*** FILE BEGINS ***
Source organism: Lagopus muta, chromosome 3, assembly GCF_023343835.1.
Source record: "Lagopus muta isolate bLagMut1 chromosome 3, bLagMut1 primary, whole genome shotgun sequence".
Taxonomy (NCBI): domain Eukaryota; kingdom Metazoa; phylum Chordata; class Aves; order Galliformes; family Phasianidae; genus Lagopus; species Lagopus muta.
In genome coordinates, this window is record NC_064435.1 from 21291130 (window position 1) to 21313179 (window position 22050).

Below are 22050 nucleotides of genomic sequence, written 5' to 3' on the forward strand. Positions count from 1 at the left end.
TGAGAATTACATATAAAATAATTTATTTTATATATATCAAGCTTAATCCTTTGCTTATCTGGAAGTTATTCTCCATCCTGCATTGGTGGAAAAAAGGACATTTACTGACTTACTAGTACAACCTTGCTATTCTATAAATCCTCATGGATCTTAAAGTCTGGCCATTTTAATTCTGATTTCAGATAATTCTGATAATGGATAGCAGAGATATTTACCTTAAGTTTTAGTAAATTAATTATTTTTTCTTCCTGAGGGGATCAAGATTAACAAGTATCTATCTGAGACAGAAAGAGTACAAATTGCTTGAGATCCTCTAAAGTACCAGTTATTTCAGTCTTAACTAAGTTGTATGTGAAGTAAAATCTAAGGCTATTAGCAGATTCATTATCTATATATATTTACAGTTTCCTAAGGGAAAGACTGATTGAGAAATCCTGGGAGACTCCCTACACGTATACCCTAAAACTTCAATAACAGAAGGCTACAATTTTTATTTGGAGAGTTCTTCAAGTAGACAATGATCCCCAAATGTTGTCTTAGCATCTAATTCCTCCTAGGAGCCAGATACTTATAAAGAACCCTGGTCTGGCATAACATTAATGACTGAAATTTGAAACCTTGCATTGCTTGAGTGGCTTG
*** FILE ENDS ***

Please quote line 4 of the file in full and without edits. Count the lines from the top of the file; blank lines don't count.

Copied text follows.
In genome coordinates, this window is record NC_064435.1 from 21291130 (window position 1) to 21313179 (window position 22050).